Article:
Whanganui leaders have largely backed the district's new status as a refugee resettlement location and say the city will be equipped to accommodate new families despite concerns being raised about housing supply.

Immigration Minister Iain Lees-Galloway announced on Thursday Whanganui will become one of five new refugee settlement locations around New Zealand with families to start arriving in Whanganui in March 2020 and scale up to about 110 people each year.

Whanganui and Partners chief executive Mark Ward said the economic development agency would help prepare the city for the intake of refugees in that jobs and housing was "inherent in our purpose".

Ward said housing was "a major concern" for Whanganui and Partners in response to concerns raised in social media comment.

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"But it's a problem we have to respond to anyway, so I suggest we respond completely," he said.

"I'd say 20 new families (in the first year) isn't the issue."

Ward said Whanganui had experienced quick growth which policy couldn't keep up with fast enough but Whanganui and Partners would be putting a big focus on getting investment in the residential housing market at all levels.

Ward said the district also had time to prepare.

Immigration New Zealand have said Whanganui can expect up to 3-5 families every six-eight weeks arriving in the city from March 2020.

"I think that's a good balanced number," Ward said. "It's not over the top and it's not lip service.

"It's nice to be recognised that we are a safe pair of hands and a good community for, in some cases, dispossessed people to be resettled."

The cultural diversity and skills refugees brought to Whanganui would be valuable, he said.

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"That's very healthy for our community and it's a good mindset to have."

Whanganui MP Harete Hipango, however, took to social media to label Thursday's announcement "ill-conceived" in a since deleted Facebook post.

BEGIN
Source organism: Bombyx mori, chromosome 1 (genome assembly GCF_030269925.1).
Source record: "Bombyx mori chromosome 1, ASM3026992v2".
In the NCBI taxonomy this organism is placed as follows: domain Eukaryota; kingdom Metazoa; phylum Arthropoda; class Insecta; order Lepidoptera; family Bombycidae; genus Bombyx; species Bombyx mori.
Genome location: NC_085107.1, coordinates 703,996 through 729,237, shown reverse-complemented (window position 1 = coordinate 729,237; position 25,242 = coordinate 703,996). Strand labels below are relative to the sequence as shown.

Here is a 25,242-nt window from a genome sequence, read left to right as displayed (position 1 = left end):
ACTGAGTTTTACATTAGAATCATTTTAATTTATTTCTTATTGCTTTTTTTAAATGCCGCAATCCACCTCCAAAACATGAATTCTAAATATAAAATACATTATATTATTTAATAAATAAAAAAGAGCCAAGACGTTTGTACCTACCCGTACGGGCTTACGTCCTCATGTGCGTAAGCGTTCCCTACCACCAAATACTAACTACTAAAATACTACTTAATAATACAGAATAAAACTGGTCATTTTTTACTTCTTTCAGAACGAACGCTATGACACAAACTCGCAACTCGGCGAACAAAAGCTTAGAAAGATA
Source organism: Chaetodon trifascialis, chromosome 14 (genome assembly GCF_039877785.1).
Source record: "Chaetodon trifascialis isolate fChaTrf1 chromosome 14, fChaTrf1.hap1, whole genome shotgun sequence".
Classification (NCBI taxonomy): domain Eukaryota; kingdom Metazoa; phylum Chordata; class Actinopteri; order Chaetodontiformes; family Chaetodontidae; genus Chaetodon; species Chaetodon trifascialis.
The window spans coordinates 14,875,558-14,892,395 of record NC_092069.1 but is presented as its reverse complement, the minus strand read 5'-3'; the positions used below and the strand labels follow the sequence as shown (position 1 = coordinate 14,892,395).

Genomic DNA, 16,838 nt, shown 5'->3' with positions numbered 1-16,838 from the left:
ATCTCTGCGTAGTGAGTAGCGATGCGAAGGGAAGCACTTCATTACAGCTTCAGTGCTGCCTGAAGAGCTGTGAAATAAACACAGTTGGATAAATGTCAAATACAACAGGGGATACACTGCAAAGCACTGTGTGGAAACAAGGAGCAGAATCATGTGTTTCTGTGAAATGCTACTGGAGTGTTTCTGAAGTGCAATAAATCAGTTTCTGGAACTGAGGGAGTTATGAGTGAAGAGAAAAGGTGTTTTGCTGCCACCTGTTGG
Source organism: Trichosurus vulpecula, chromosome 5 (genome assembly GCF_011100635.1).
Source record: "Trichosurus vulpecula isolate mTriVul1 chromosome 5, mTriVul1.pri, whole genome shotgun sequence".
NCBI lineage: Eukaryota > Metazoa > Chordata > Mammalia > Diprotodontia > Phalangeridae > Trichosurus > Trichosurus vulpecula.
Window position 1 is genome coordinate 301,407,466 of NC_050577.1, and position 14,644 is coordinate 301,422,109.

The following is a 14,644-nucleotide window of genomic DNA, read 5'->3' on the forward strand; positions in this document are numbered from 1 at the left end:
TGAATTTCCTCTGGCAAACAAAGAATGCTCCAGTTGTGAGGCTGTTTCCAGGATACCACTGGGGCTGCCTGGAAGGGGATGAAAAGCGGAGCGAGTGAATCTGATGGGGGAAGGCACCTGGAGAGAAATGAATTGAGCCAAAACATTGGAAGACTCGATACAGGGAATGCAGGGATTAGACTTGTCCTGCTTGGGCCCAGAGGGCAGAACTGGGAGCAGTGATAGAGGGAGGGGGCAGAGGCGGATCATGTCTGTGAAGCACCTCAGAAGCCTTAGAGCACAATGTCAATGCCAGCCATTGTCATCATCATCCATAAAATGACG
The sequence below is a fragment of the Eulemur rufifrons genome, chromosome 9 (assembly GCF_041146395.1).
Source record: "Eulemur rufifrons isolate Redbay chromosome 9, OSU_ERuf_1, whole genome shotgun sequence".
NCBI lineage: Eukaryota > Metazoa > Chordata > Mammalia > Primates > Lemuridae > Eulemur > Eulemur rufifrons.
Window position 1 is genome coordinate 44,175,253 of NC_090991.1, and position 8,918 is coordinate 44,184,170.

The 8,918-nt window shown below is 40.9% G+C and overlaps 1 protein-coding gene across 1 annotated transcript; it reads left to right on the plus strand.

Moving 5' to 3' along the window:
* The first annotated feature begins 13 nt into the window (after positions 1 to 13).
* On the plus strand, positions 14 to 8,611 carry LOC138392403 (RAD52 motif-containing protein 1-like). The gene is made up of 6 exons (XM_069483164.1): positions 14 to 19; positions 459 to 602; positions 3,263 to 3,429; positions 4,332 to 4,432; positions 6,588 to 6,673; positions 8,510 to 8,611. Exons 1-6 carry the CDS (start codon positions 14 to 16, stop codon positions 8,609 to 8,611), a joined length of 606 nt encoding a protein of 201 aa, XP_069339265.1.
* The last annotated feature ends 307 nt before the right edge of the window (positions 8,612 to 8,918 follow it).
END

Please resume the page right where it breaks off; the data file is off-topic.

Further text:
"Some shell shock today with Labour and some bombshell announcement dropped on Whanganui today," she wrote.

"This is yet another ill-conceived Labour government policy with all too many unintended consequences for Whanganui."

The post was deleted on Friday and Hipango has been contacted for comment.

Decisions about where refugees resettle are made by the New Zealand Refugee Resettlement Strategy Senior Officials' Group made up of representatives from several Government departments.

Refugees first spend six weeks at the Māngere Refugee Resettlement Centre and don't move to their new home town until accommodation is secured.

Whanganui mayor Hamish McDouall said he was disappointed with some of the "xenophobic comments" he'd read after Thursday's announcement but acknowledged resident's concerns about housing.

"I totally understand that," he said.

"People shouldn't blame refugees for that," he said. "It's the fact that Whanganui is becoming more desirable for internal migrants."

McDouall said Housing New Zealand investment, building consent increases, new land being zoned residential and council's pending housing strategy would help all help ease the housing shortage.

"It's something we've got to work very hard at to make sure there's enough housing."

Council's Welcoming Communities advisor Katy Newton, who oversees the pilot programme aimed at making Whanganui a place which helps newcomers "participate fully in society and in the local economy", said a regular refugee intake would only benefit the district.

"All research points to refugees and migrants having a net economic gain," Newton said.

"That's through shopping in our shops and using the services that are here. But also it provides the opportunity for potential new businesses."

Newton helped work on council's recent housing snapshot report which revealed a shortage.

"It's at the forefront of al of our minds," she said. "But refugees aren't going to be coming here without a house and they are not going to be jumping the queue."

Newton said welcoming refugees was about Whanganui doing it's part "as a good global citizen".

"It should be seen as something positive and exciting and it's going to add richness to our community."